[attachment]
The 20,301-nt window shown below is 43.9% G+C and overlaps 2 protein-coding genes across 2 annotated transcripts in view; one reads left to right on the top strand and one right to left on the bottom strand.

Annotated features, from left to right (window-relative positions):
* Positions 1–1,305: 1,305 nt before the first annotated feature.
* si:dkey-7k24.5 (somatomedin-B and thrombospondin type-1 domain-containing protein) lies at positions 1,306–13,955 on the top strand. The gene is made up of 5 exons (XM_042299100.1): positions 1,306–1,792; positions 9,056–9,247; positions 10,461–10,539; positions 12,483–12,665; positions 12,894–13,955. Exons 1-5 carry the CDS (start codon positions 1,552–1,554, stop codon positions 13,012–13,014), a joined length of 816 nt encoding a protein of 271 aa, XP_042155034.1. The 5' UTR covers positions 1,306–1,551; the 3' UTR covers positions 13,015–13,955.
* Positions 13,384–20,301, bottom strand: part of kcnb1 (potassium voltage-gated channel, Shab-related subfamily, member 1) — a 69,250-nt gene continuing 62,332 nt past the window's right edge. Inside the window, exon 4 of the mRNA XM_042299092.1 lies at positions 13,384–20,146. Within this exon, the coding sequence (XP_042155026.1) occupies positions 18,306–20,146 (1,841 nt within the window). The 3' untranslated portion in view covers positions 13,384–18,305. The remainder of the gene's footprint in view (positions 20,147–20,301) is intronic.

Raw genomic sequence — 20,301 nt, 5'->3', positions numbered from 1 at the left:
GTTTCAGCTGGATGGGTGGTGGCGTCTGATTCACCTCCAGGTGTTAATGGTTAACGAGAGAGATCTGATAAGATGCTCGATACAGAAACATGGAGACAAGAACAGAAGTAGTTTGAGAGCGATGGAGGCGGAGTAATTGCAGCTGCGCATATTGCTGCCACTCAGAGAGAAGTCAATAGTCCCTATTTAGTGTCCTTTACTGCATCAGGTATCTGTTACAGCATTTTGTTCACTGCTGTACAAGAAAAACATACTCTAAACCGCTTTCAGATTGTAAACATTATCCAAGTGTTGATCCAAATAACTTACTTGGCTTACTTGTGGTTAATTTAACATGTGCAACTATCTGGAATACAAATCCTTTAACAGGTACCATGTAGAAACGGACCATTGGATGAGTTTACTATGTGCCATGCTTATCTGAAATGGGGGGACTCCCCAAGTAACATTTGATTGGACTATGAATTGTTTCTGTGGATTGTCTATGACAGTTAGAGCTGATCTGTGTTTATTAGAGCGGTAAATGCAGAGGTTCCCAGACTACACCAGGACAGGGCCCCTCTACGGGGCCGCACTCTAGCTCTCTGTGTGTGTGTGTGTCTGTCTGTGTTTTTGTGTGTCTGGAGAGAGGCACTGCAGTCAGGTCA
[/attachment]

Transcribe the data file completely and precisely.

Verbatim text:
The 20,301-nt window shown below is 43.9% G+C and overlaps 2 protein-coding genes across 2 annotated transcripts in view; one reads left to right on the top strand and one right to left on the bottom strand.

Annotated features, from left to right (window-relative positions):
* Positions 1–1,305: 1,305 nt before the first annotated feature.
* si:dkey-7k24.5 (somatomedin-B and thrombospondin type-1 domain-containing protein) lies at positions 1,306–13,955 on the top strand. The gene is made up of 5 exons (XM_042299100.1): positions 1,306–1,792; positions 9,056–9,247; positions 10,461–10,539; positions 12,483–12,665; positions 12,894–13,955. Exons 1-5 carry the CDS (start codon positions 1,552–1,554, stop codon positions 13,012–13,014), a joined length of 816 nt encoding a protein of 271 aa, XP_042155034.1. The 5' UTR covers positions 1,306–1,551; the 3' UTR covers positions 13,015–13,955.
* Positions 13,384–20,301, bottom strand: part of kcnb1 (potassium voltage-gated channel, Shab-related subfamily, member 1) — a 69,250-nt gene continuing 62,332 nt past the window's right edge. Inside the window, exon 4 of the mRNA XM_042299092.1 lies at positions 13,384–20,146. Within this exon, the coding sequence (XP_042155026.1) occupies positions 18,306–20,146 (1,841 nt within the window). The 3' untranslated portion in view covers positions 13,384–18,305. The remainder of the gene's footprint in view (positions 20,147–20,301) is intronic.

Raw genomic sequence — 20,301 nt, 5'->3', positions numbered from 1 at the left:
GTTTCAGCTGGATGGGTGGTGGCGTCTGATTCACCTCCAGGTGTTAATGGTTAACGAGAGAGATCTGATAAGATGCTCGATACAGAAACATGGAGACAAGAACAGAAGTAGTTTGAGAGCGATGGAGGCGGAGTAATTGCAGCTGCGCATATTGCTGCCACTCAGAGAGAAGTCAATAGTCCCTATTTAGTGTCCTTTACTGCATCAGGTATCTGTTACAGCATTTTGTTCACTGCTGTACAAGAAAAACATACTCTAAACCGCTTTCAGATTGTAAACATTATCCAAGTGTTGATCCAAATAACTTACTTGGCTTACTTGTGGTTAATTTAACATGTGCAACTATCTGGAATACAAATCCTTTAACAGGTACCATGTAGAAACGGACCATTGGATGAGTTTACTATGTGCCATGCTTATCTGAAATGGGGGGACTCCCCAAGTAACATTTGATTGGACTATGAATTGTTTCTGTGGATTGTCTATGACAGTTAGAGCTGATCTGTGTTTATTAGAGCGGTAAATGCAGAGGTTCCCAGACTACACCAGGACAGGGCCCCTCTACGGGGCCGCACTCTAGCTCTCTGTGTGTGTGTGTGTCTGTCTGTGTTTTTGTGTGTCTGGAGAGAGGCACTGCAGTCAGGTCA